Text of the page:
The SpringAMQPMessageSource allows Event Processors to read messages from a Queue, instead of the Event Store or Event Bus. It acts as an adapter between Spring AMQP and the SubscribableMessageSource needed by these processors.

The easiest way to configure the SpringAMQPMessageSource, is by defining a bean which overrides the default onMessage method and annotates it with @RabbitListener, as follows:

public SpringAMQPMessageSource myMessageSource(Serializer serializer) {
return new SpringAMQPMessageSource(serializer) {
@RabbitListener(queues = "myQueue")
public void onMessage(Message message, Channel channel) throws Exception {
super.onMessage(message, channel);

Spring's @RabbitListener annotation tells Spring that this method needs to be invoked for each message on the given Queue ('myQueue' in the example). This method simply invokes the super.onMessage() method, which performs the actual publication of the Event to all the processors that have been subscribed to it.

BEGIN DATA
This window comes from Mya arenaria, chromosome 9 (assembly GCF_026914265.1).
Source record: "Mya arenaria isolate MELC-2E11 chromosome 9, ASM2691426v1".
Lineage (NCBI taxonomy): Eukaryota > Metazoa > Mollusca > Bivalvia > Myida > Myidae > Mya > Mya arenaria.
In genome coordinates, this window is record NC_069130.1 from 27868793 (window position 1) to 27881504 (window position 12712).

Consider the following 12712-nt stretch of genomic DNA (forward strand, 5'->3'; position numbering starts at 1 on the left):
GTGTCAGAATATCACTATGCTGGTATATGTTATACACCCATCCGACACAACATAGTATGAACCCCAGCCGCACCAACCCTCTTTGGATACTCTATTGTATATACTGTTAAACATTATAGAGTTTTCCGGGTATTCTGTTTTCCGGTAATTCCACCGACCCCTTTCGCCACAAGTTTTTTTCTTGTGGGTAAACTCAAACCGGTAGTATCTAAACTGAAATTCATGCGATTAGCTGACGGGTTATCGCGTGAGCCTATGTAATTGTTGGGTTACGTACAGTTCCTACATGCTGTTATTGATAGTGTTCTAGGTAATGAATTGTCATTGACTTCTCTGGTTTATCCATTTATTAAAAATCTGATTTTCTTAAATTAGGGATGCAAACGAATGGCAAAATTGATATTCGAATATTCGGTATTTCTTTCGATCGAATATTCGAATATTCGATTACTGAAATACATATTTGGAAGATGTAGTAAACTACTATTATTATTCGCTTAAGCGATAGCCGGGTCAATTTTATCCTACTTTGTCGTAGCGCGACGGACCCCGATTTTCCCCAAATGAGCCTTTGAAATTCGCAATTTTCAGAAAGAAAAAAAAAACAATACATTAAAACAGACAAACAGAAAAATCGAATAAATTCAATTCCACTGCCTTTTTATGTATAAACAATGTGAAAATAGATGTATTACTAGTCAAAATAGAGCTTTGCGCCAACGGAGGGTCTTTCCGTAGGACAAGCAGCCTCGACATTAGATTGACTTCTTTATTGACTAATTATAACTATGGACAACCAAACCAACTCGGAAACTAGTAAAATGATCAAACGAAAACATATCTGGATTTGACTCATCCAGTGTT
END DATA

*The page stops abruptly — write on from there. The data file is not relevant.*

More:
To subscribe Processors to this MessageSource, pass the correct SpringAMQPMessageSource instance to the constructor of the Subscribing Processor:

// in an @Configuration file:
public void configure(EventHandlingConfiguration ehConfig, SpringAmqpMessageSource myMessageSource) {
ehConfig.registerSubscribingEventProcessor("myProcessor", c -> myMessageSource);

Note that Tracking Processors are not compatible with the SpringAMQPMessageSource.

Apache Kafka

Kafka is a very popular system for publishing and consuming events. It's architecture is fundamentally different from most messaging systems, and combines speed with reliability.

To use the Kafka components from Axon, make sure the axon-kafka module is available on the classpath.